The world’s largest mammals are puny compared to the cargo ships that ply the Santa Barbara Channel.
Natural History Museum curators gave a slide show of their necropsies on three Blue Whales of the five whose corpses starting turning up last September in the Santa Barbara Channel. Michelle Berman and Paul Collins also delivered their unambiguous pronouncement on the reason for the deaths: The leviathans were hit by cargo ships because they were hanging out in the shipping lanes, and they were hanging out in shipping lanes because that’s where the krill-the tiny shrimp that comprise most of their diet-happened to be in fall 2006. Blue whales, which weigh in as the world’s largest mammals at about 80 tons, are puny compared to the cargo ships that regularly ply the lanes. Ships have been known to pull into port at Long Beach or Los Angeles pushing a whale draped around their prow, Berman said, and not even notice they had hit anything.
Once listed as threatened, Blue Whales are still a protected species, with an estimated 3,000 individuals remaining, so the deaths were particularly worrisome.
The curators narrated a collection of necropsy photos that showed internal bleeding from the gigantic bruises caused by the ship-strikes, as well as sheared-off vertebraes and severed spinal cords, indicating that the whales died instantly. A foot-long shard of earwax, about an inch in diameter, recovered from one of the whales, was among the artifacts the curators brought for lecture attendees to examine, and what the whales heard or didn’t hear before they died was a main topic of discussion.
Berman speculated that a whale positioned directly in front of a ship might not hear it approaching because it would be in a silent cone, where sound waves generated by the ships engine—and the much louder underwater roar of displaced water—could not reach. Alternatively, Collins said, the whales may simply have been so intent on feeding that they did not pay attention to the ships’ approach. Collins added that the whales may not have recognized the ships as a danger. The ambient underwater noise may also have interfered with the whales’ responsiveness to particular sounds.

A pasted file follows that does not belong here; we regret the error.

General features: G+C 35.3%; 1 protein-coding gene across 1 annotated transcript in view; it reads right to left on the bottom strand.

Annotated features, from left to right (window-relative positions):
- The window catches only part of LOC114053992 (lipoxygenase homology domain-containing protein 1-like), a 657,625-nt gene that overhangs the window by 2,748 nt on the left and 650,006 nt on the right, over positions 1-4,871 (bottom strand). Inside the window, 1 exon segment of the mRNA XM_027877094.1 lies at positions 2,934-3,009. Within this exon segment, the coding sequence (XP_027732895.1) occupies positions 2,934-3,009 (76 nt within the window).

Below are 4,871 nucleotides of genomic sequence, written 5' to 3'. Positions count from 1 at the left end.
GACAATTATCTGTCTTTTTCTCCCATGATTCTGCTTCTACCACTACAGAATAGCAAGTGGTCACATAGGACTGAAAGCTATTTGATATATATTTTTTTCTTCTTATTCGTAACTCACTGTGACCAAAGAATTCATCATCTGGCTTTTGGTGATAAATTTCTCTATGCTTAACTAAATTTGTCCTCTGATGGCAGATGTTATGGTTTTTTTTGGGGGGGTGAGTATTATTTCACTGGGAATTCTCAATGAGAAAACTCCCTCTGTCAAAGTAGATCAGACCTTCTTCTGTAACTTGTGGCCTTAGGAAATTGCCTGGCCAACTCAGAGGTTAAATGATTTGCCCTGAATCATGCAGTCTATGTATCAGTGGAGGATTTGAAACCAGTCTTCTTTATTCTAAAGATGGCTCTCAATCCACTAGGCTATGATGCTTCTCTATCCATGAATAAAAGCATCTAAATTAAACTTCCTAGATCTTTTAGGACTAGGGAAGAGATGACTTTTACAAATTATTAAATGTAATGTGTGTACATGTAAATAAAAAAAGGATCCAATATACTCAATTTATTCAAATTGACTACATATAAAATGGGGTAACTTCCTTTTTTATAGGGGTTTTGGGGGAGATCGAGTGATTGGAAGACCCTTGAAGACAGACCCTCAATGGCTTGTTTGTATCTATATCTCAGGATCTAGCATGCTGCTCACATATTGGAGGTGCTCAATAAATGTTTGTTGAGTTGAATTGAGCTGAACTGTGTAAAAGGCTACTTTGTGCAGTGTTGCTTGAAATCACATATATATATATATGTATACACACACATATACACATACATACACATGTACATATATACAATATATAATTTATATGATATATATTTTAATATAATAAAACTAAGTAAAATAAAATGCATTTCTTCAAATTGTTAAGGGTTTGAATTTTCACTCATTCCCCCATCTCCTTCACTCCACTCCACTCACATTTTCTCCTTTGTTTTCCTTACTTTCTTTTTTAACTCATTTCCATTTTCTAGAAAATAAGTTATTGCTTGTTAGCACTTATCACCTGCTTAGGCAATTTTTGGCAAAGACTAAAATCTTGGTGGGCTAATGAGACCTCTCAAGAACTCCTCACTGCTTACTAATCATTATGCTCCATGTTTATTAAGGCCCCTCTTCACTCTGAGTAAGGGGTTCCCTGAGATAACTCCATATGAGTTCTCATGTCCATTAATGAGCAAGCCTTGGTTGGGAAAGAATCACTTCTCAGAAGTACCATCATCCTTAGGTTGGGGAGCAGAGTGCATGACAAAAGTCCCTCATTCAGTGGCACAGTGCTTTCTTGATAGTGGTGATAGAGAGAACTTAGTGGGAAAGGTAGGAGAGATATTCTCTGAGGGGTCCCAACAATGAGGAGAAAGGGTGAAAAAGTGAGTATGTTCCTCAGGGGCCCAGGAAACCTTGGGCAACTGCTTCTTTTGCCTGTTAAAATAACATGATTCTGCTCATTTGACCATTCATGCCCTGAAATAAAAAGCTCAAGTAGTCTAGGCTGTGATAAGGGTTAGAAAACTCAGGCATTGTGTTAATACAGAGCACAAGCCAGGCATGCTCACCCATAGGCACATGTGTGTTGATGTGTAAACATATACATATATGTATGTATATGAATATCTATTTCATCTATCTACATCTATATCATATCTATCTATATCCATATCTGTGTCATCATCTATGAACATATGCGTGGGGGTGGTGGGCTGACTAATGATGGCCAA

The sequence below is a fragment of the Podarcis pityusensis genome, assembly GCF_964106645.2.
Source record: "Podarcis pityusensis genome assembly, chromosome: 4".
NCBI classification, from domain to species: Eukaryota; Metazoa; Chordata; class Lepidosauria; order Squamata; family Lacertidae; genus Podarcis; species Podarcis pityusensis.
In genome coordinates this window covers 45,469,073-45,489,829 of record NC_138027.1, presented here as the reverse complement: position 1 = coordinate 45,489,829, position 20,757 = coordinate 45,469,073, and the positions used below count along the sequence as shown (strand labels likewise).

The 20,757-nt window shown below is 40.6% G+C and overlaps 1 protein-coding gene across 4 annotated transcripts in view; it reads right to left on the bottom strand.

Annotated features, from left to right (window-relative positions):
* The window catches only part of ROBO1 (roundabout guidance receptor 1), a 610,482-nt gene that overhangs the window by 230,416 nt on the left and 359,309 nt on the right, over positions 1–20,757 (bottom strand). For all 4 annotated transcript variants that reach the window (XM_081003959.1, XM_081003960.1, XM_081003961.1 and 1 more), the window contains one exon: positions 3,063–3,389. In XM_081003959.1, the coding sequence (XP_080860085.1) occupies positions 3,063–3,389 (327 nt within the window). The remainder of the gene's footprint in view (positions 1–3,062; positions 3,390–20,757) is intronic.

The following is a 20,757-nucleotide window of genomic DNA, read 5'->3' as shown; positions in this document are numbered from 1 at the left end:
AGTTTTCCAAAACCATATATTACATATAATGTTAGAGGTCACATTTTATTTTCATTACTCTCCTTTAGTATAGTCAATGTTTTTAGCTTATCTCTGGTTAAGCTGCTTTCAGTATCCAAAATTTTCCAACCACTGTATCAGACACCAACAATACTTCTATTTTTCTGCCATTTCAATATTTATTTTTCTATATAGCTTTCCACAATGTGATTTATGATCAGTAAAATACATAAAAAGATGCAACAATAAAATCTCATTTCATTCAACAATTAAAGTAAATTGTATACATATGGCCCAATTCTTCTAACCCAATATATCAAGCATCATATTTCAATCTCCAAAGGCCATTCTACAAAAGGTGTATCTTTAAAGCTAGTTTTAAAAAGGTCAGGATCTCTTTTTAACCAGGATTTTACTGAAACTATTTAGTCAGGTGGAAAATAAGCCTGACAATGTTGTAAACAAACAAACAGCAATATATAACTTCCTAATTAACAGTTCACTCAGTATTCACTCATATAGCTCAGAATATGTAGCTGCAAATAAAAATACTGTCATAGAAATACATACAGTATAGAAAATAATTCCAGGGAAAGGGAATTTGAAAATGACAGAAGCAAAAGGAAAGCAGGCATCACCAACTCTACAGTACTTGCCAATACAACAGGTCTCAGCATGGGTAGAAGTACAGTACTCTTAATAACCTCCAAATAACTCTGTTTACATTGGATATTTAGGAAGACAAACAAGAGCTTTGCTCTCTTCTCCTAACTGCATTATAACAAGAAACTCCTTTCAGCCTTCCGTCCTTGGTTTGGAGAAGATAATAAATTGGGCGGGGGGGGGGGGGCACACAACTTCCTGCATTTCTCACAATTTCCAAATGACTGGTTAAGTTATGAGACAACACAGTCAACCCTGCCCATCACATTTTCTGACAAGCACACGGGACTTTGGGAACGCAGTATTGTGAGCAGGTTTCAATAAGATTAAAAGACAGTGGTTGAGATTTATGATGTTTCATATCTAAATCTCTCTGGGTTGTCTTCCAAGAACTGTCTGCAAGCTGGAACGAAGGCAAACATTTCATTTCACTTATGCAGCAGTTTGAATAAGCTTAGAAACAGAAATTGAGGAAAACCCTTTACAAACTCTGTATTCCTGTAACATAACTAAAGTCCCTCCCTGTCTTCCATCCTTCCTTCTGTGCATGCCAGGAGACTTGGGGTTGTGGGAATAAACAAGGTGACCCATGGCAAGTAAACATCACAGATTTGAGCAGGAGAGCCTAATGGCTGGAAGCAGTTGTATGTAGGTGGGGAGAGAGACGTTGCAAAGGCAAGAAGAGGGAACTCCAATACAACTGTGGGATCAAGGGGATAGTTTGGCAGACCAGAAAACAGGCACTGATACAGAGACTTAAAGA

The curators concluded that Navy sonar testing, which has been blamed for causing ear damage in whales, had nothing to do with the deaths. The first whale corpse was found before the testing, near San Diego, began. Recent research shows only limited overlap between Navy sonar and the lower frequency range in which Blue Whales vocalize, Berman said, though they can probably hear more frequencies than they vocalize. Soft tissue in the ear of one of the necropsied corpses was too deteriorated to determine its condition when the whale died-Collins said it was literally cooking from the heat of decay by the time researchers got to it-but ear tissue from the second, fresher whale corpse showed no sound-induced damage.
The bright silver lining in the evening’s tales was the willingness of the ship captains and their companies to slow their ships as they came through the Channel. Berman said that within a week after researchers asked them to do so-which was as soon as they could adjust their schedules for coming into port-all of the ships voluntarily slowed to ten knots, which is about half of their accustomed speed. The curators said they believed whales could survive a ship strike at 14 knots, but not without injury. The ships maintained the slow pace for a month and a half, and perhaps as a result, there were no Blue Whale corpses found in October. The fifth was found shortly after the pace was picked up again in November, but researchers could not be sure when it died.
The Blues are expected to start migrating north in June. In case the krill, and the whales, congregate in the Channel again this year, a recently formed National Marine Sanctuary committee including scientists, shippers, fishers, and law enforcement stands ready to monitor and protect them.